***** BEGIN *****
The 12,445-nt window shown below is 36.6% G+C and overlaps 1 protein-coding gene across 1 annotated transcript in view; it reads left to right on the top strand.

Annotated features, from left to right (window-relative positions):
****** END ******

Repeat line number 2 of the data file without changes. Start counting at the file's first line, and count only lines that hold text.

Annotated features, from left to right (window-relative positions):